But here lies the problem. In a changing market, stasis often means death. Things are only aspirational as long as people see them that way. In BlackBerry’s case, there was a duty to protect that emotional high ground that it didn’t fulfill.
BlackBerry saw itself only as a producer of mobile phones and forgot to protect that high emotional ground with a brand that said why their mobile phones were important.
Its success was due only to being first to market with a highly innovative product. The 2006 launch of the Pearl, which allowed the brand to be enjoyed by everyone, was really the last innovation for BlackBerry in mobile devices.
From that point on, BlackBerry played defense. It rested too heavily on what it thought was its impenetrable enterprise business. BlackBerry thought it was untouchable. Even in 2003, as other device companies were entering a rapid stage of innovation, BlackBerry’s co-CEO Mike Lazaridis quipped, “Camera phones will be rejected by corporate users.” It was not until 2006 that a camera was added to a BlackBerry.
Companies whittled away BlackBerry’s market share with brands like the Nokia and the Palm Treo, which brought us the first color displays (before the abovementioned Pearl) and firms like Motorola and LG began to change the mobile phone into a stylish accessory.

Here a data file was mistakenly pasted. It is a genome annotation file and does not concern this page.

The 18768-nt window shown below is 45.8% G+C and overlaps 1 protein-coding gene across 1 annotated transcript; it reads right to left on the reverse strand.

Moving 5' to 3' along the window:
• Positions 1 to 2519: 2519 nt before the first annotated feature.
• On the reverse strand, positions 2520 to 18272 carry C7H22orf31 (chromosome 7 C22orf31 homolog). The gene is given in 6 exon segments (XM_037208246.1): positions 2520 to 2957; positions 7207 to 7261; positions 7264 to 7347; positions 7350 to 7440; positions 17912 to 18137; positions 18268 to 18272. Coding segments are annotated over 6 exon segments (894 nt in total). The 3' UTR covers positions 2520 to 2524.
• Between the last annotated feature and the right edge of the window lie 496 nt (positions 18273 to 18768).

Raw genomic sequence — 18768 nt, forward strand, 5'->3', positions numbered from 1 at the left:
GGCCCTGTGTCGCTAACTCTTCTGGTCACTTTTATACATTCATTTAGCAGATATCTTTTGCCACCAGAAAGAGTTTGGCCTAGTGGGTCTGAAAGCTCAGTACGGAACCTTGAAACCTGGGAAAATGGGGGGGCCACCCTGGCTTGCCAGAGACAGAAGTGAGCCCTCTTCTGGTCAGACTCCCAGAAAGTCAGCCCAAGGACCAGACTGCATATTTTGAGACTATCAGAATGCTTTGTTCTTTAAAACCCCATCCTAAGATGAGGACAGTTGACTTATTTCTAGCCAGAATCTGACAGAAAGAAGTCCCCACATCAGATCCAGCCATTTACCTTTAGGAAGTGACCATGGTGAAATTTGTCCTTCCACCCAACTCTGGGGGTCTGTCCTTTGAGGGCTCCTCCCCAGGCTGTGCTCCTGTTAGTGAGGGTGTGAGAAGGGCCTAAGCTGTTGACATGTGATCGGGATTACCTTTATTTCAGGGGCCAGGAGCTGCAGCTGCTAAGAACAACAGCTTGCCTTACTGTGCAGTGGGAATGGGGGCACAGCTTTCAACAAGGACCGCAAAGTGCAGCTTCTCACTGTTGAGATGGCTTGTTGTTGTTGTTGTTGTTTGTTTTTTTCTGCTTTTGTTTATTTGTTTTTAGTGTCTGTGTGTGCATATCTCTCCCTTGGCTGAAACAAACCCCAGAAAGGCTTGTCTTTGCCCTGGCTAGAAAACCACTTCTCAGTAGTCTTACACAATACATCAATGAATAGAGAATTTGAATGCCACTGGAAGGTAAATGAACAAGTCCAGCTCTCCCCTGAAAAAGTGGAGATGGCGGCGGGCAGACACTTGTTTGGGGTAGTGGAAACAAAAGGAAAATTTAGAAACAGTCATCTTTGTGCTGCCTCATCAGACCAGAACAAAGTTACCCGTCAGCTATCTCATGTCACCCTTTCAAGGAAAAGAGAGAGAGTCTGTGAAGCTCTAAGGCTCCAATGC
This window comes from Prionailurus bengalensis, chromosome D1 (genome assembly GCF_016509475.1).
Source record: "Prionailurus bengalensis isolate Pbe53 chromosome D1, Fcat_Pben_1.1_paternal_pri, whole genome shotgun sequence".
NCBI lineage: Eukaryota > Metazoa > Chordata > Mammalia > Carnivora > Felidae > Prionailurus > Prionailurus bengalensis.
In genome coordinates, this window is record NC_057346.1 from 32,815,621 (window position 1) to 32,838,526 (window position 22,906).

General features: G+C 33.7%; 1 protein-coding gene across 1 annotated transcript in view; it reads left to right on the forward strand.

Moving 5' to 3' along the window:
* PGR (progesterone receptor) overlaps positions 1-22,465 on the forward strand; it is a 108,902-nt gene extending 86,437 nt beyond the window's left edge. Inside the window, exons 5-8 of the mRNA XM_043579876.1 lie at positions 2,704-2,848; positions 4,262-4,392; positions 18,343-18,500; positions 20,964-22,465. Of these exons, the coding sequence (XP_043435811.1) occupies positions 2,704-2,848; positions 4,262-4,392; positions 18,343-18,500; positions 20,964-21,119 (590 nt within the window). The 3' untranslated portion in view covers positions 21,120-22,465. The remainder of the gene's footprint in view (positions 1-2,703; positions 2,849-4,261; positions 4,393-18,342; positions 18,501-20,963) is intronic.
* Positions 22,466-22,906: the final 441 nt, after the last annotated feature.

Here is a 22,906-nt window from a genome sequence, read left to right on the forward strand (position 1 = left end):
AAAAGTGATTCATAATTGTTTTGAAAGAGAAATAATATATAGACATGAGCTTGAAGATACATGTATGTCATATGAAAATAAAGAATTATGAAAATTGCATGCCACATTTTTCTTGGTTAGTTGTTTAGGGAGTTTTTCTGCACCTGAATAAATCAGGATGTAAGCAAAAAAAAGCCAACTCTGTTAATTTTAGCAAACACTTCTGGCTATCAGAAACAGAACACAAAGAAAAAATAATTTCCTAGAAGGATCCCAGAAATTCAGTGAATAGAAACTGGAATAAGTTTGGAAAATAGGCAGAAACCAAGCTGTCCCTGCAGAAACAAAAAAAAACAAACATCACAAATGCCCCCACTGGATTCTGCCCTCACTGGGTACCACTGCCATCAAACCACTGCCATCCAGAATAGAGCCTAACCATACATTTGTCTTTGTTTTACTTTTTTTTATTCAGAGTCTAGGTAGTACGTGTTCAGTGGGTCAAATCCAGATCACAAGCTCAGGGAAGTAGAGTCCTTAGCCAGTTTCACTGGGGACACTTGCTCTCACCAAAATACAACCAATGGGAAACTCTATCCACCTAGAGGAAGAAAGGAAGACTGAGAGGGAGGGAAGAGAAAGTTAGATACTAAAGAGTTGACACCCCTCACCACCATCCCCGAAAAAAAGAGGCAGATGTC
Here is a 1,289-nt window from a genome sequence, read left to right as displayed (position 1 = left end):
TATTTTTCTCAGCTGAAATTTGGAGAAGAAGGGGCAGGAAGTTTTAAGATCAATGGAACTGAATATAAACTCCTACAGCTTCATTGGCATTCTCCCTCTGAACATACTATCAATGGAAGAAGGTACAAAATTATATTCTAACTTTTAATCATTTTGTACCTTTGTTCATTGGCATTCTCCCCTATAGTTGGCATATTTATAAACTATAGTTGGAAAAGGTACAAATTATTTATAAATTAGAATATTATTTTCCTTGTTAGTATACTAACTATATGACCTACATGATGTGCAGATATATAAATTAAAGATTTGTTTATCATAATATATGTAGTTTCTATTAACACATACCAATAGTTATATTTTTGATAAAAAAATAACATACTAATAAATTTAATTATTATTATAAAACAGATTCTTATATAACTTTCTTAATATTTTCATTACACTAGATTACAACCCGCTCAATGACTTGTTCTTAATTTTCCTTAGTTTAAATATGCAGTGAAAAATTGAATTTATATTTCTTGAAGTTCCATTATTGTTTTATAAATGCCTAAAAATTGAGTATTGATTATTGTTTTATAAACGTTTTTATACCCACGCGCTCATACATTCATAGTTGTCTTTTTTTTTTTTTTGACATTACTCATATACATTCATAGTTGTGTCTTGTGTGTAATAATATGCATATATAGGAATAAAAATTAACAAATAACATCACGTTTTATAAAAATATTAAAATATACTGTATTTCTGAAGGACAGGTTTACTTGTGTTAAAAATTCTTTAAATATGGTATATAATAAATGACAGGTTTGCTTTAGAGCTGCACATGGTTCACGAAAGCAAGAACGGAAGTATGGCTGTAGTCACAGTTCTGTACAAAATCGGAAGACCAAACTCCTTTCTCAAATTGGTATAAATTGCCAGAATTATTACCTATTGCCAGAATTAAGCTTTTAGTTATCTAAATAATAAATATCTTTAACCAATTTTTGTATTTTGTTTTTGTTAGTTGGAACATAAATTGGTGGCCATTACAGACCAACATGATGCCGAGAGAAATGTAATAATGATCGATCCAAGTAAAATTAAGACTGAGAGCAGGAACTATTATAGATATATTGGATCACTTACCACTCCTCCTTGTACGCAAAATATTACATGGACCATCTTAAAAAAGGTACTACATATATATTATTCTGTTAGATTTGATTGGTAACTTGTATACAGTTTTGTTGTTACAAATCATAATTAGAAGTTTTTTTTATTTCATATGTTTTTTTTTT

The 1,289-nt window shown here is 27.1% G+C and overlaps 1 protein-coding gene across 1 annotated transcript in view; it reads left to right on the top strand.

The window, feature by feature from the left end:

Carl von Clausewitz wrote in On War, “If we are really waging war, we must return the enemy’s blows… the defensive form of war is not a simple shield, but a shield made up of well-directed blows.”
Business is very much like warfare and, if an enemy continues to come after you, they will eventually wear you down.
At this point, BlackBerry’s responses were always just that. Blackberry simply responded to new features by competitors by simply aping them. It was at this point when BlackBerry lost its emotional high ground of innovation because it became known as a fast follower.
Then came the iPhone.
Overnight, the mantel of innovation was ripped away by the iPhone. More importantly, Apple had uncovered an emotional intensity that trumped them all, simplicity. Given the rather complex nature of smartphones at the time, simplicity was not only welcomed, it was embraced. So much so that people waited in lines for the iPhone.
The brand promise of simplicity for the iPhone was further solidified by its stunning innovation. Jim Balsillie, the other co-CEO of BlackBerry, said of the iPhone in 2007, “in terms of a sort of a sea-change for BlackBerry, I would think that’s overstating it.” All emotional intensities that made BlackBerry popular over the course of the past eight years (with the possible exception of the keyboard) were voided by a single product launch that did not take eight years to blossom.
Reeling from impact of the iPhone, BlackBerry again tried to “add that feature” in the form of the BlackBerry Storm. But instead of a volley across the bow to Apple, it was really a flag of surrender.
So what are the lessons here? What can we learn from BlackBerry?
First off, BlackBerry was and always will be the founding father of the modern mobile phone. Some may argue that the addition of an operating system and the full panel touch screen with the iPhone is the true ancestor, but RIM, now BlackBerry, started mobile device companies on their current course. But here lies the first lesson: